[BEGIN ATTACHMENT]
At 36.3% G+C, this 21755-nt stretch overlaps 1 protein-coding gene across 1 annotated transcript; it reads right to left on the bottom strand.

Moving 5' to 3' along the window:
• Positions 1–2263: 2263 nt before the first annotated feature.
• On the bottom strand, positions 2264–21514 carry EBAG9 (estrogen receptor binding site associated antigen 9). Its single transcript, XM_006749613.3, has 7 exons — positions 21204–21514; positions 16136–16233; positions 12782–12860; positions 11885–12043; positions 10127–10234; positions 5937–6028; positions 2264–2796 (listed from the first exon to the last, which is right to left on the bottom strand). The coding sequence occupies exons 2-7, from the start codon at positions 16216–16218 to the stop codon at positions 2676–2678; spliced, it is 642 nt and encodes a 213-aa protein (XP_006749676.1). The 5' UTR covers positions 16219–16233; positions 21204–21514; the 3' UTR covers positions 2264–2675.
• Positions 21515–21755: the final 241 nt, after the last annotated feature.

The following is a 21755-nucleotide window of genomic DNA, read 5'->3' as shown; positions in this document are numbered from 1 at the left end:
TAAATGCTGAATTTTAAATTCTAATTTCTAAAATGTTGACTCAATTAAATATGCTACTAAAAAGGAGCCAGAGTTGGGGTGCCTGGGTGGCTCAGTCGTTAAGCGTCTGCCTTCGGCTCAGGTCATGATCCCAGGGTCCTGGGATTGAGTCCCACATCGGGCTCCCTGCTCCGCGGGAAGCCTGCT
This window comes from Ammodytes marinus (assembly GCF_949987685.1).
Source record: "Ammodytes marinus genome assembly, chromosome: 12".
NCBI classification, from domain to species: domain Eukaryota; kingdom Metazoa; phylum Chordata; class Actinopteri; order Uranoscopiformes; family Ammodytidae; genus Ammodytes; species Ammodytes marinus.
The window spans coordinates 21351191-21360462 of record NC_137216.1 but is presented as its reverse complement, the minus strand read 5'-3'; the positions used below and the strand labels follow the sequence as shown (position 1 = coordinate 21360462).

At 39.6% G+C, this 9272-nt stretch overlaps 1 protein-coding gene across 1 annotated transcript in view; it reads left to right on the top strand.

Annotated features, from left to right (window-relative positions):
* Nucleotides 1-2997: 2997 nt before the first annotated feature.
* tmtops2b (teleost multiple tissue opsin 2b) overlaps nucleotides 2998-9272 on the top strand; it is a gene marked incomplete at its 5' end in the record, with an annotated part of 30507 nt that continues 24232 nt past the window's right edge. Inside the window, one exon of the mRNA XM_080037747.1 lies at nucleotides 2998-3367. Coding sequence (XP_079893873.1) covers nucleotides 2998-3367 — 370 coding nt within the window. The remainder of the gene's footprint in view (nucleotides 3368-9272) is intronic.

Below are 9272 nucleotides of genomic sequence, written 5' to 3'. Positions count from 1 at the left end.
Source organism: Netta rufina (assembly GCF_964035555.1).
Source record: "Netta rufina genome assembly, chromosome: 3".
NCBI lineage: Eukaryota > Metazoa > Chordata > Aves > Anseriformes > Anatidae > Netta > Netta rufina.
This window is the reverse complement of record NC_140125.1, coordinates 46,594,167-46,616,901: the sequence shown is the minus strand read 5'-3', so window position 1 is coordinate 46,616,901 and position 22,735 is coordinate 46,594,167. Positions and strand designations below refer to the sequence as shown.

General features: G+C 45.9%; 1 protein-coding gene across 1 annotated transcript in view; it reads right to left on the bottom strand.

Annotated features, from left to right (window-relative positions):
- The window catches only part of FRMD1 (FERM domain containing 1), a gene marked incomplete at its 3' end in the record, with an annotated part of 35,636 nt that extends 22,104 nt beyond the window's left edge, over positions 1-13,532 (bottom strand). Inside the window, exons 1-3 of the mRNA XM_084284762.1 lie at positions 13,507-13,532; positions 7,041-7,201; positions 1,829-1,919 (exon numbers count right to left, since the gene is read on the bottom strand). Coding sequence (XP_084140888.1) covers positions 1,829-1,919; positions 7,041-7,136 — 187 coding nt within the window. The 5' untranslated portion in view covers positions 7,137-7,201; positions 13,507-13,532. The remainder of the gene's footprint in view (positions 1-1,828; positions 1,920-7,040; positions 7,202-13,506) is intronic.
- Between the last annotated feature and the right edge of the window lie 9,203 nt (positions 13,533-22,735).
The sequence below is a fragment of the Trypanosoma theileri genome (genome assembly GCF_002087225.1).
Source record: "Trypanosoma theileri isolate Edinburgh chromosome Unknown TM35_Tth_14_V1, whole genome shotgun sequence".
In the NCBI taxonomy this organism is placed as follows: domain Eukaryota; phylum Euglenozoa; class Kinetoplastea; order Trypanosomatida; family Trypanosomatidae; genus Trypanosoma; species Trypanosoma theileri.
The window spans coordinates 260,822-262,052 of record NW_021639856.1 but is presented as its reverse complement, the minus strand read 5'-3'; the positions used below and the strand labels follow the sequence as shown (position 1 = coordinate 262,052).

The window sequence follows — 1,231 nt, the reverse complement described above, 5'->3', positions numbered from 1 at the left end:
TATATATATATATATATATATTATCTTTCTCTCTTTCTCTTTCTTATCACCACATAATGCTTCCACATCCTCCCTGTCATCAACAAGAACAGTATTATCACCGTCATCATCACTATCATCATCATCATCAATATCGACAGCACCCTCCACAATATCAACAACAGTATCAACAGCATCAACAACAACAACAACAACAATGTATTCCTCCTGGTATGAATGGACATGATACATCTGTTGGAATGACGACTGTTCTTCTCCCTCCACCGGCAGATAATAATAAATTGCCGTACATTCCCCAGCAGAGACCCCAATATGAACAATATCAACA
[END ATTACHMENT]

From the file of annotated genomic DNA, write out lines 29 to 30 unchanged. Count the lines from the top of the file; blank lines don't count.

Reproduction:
The window sequence follows — 1,231 nt, the reverse complement described above, 5'->3', positions numbered from 1 at the left end:
TATATATATATATATATATATTATCTTTCTCTCTTTCTCTTTCTTATCACCACATAATGCTTCCACATCCTCCCTGTCATCAACAAGAACAGTATTATCACCGTCATCATCACTATCATCATCATCATCAATATCGACAGCACCCTCCACAATATCAACAACAGTATCAACAGCATCAACAACAACAACAACAACAATGTATTCCTCCTGGTATGAATGGACATGATACATCTGTTGGAATGACGACTGTTCTTCTCCCTCCACCGGCAGATAATAATAAATTGCCGTACATTCCCCAGCAGAGACCCCAATATGAACAATATCAACA